I must admit that my prurient interests were piqued by the title of The Bigamist (1953). This Ida Lupino-directed film has just been excavated and restored by the good people at Film Chest Media, and looked like a lot of fun. With a tagline like “Wanted by Two Women!” who could resist? As it turned out, The Bigamist is actually quite sympathetic to the subject of bigamy, if a bit melodramatic in tone.
The film opens with a beautiful shot of the Golden Gate Bridge, then zooms into the office of an adoption agency. Harry Graham (Edmond O’Brien) and his wife Eve (Joan Fontaine) are meeting with Mr. Jordan (Edmund Gwenn), the agent in charge of their adoptive efforts. The couple own what appears to be a very profitable business, are both in their 30s, and seem to have no other problems besides the fact that Eve cannot bear children. In short, they seem like perfect candidates. Still, Mr. Jordan is a cautious man who takes his job very seriously and has them sign papers authorizing him to look in to their backgrounds.
They both sign, but Harry is clearly uncomfortable about it. As Mr. Jordan discovers, there is good reason for this. While Eve holds down the fort in San Francisco, Harry travels to Los Angeles quite frequently to tend to accounts. We all know about those traveling salesmen, and this is where I expected things to get risqué. And they do, sort of. But what follows is really a love story rather than the sexual frenzy I had anticipated.
Harry has a day to kill, and of all the possible things to do in L.A., he boards a Grey Line bus for a tour of Beverly Hills. We are along for the ride as the driver points out the homes of Louella Parsons, Jimmy Stewart, Jack Benny, and (of all people) Edmund Gwenn. I thought this was a pretty cute little inside joke at first, but the moment is actually kind of pivotal to the story. When the bus driver mentions that Gwenn starred in Miracle on 34th Street (1947), Harry leans over to the woman across the aisle and mentions how much he liked that film. The woman he meets is named Phyllis Martin (Ida Lupino), and they immediately hit it off.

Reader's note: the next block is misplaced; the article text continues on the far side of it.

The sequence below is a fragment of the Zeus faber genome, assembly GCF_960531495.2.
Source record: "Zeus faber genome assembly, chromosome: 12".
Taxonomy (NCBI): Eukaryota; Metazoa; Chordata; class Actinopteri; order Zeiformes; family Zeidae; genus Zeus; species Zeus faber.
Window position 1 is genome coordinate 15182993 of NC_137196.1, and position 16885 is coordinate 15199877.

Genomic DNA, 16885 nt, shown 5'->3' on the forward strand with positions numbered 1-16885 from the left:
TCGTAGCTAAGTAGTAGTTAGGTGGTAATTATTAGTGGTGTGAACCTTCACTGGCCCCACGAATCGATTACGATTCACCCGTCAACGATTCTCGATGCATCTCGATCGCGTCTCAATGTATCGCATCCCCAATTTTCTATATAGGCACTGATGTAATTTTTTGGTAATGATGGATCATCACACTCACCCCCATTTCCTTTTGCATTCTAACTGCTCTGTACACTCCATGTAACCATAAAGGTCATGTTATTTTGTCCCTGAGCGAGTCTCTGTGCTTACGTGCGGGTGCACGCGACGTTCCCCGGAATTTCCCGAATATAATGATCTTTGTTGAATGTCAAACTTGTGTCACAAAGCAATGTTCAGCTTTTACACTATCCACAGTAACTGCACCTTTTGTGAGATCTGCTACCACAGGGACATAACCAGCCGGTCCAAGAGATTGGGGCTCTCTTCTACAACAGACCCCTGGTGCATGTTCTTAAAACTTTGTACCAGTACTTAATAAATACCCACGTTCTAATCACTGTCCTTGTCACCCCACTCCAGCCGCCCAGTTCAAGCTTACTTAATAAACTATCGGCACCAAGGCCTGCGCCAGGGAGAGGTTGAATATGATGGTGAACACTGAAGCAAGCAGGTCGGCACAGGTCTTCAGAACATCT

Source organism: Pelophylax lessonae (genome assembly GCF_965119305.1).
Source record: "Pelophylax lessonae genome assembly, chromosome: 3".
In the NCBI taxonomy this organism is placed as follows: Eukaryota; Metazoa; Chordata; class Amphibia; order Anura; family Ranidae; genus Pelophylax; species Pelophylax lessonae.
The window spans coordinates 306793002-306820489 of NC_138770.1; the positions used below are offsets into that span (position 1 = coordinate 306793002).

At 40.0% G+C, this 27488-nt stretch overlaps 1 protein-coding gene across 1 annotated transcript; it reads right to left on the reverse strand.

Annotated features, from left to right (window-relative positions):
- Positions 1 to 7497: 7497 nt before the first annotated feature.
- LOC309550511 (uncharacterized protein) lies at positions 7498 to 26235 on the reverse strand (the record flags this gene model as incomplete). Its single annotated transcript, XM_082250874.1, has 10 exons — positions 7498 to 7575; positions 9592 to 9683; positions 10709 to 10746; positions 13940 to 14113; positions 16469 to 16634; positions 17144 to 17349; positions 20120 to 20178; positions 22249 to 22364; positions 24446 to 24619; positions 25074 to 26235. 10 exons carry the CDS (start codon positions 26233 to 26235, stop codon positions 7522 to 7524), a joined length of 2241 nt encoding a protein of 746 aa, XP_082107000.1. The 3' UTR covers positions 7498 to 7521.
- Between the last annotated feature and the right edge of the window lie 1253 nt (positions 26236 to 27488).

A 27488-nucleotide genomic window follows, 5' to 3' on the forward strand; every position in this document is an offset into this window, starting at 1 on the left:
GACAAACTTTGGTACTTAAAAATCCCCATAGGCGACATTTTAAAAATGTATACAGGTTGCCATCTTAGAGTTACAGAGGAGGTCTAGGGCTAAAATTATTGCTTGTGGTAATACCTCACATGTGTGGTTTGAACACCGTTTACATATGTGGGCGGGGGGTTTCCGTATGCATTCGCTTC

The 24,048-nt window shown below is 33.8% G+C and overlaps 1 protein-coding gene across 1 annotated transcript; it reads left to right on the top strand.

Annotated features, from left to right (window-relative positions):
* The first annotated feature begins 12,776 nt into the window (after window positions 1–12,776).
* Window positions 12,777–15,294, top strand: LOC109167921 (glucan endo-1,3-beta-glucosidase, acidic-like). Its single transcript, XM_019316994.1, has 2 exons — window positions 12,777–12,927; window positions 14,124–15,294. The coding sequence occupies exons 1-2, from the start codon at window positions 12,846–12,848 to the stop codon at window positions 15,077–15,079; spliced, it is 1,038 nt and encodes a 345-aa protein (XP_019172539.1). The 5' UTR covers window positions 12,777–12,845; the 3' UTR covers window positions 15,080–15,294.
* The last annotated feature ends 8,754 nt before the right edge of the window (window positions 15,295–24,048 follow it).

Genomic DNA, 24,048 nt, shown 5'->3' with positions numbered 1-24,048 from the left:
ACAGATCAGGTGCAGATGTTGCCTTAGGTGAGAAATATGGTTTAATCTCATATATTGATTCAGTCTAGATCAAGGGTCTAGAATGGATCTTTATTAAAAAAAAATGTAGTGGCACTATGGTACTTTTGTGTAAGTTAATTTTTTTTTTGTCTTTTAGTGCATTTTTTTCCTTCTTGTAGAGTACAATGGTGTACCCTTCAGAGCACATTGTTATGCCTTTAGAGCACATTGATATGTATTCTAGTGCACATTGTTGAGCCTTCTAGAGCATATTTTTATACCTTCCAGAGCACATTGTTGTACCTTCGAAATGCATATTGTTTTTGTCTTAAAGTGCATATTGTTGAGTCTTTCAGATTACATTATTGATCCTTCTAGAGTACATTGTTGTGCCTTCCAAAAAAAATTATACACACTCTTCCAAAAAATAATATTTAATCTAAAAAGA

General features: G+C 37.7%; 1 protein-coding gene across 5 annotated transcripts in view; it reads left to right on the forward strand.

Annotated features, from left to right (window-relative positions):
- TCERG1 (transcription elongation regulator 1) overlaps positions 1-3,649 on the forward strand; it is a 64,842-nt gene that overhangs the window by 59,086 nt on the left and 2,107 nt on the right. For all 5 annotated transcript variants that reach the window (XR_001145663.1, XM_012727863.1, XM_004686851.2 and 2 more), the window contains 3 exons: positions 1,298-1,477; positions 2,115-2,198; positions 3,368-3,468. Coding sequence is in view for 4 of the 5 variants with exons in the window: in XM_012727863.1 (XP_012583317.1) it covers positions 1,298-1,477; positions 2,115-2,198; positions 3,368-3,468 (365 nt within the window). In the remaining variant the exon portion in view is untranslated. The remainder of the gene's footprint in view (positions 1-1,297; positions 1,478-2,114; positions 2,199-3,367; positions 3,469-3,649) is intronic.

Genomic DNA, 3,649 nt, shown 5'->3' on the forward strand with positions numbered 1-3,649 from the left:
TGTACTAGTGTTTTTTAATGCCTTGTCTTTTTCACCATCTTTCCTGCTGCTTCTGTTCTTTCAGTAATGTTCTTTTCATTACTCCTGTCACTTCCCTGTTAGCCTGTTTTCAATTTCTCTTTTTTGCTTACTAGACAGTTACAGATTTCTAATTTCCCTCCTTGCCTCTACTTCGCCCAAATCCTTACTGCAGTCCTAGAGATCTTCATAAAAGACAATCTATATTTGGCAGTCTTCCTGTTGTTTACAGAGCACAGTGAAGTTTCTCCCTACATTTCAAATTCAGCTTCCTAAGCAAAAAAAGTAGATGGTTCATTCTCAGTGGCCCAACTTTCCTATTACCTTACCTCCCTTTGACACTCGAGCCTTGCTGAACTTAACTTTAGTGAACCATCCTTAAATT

It is hard not to like Miss Martin. In a way, she reminds me of Piper Laurie as Sarah in The Hustler (1961), minus the alcohol. She obviously has some baggage, but her quirky ways just make her all the more adorable. When Harry asks her why she rides the tour bus when she lives in L.A. anyway, she says that it is better than walking. When the ride is over and they are about to part ways, she asks him if he likes Chinese food. She takes him to a restaurant, makes him wait at a table, then reappears in a waitress uniform, and a tray of food for him. Turns out she works there.
Harry sees her every time he comes to town, and she never asks him about his life. Maybe she did not want to know if he was married, so they just enjoy each other’s company, with no strings attached. Things go along like this for a while, and then Harry finds himself forced to stay over on his birthday. He calls his wife, and even confesses that he is having an affair, but she just laughs it off and wants to talk about the business. Poor guy.
Harry takes Phyllis out dancing, and the big moment comes during the film’s musical highlight, a Bing Crosby-type ballad titled “It Wasn’t the Stars That Thrilled Me.“ Harry leans into Phyllis’ ear and tells her that he will be leaving the next day, and she replies “Tomorrow is a long way off.”
Harry gets stuck in S.F. for the next few months, and does not see Phyllis again for quite a while. When he does, he discovers that she is carrying his child. She tells him that she can take care of herself, that she does not need his help. She does not want to trap him. Meanwhile, Eve’s father has just died, and Harry cannot bring himself to further hurt her by telling her about Phyllis. So he marries Phyllis and is now a bigamist.
All of this comes out as a confession when Mr. Jordan unexpectedly knocks on the door of Mr. and Mrs. Harrison Graham of Los Angeles. He had his suspicions, and does not seem very surprised when Harry answers the door. Harry’s story that he is just staying with a friend while in town kind of falls apart when the baby starts crying.
The final scene is in a courtroom, with a judge pondering the situation. Harry’s attorney argues that if he had carried on with Phyllis as his mistress, the whole thing would have been treated with a wink and a nod. But by giving the child a name, and actually marrying the mother, he is guilty of a crime. The film ends there, with the verdict and/or sentence hanging in the air.
As I mentioned, The Bigamist is a bit on the melodramatic side, but it is definitely not the campy film I had expected. That final message is actually very thought-provoking and is as valid today as it was in 1953. Not that I am condoning bigamy, mind you. The vintage scenes of both cities are marvelous, especially the old Bunker Hill area of L.A., where Phyllis lived when Harry first met her. All in all, The Bigamist is a very good movie, and my hat is off to Film Chest for restoring it.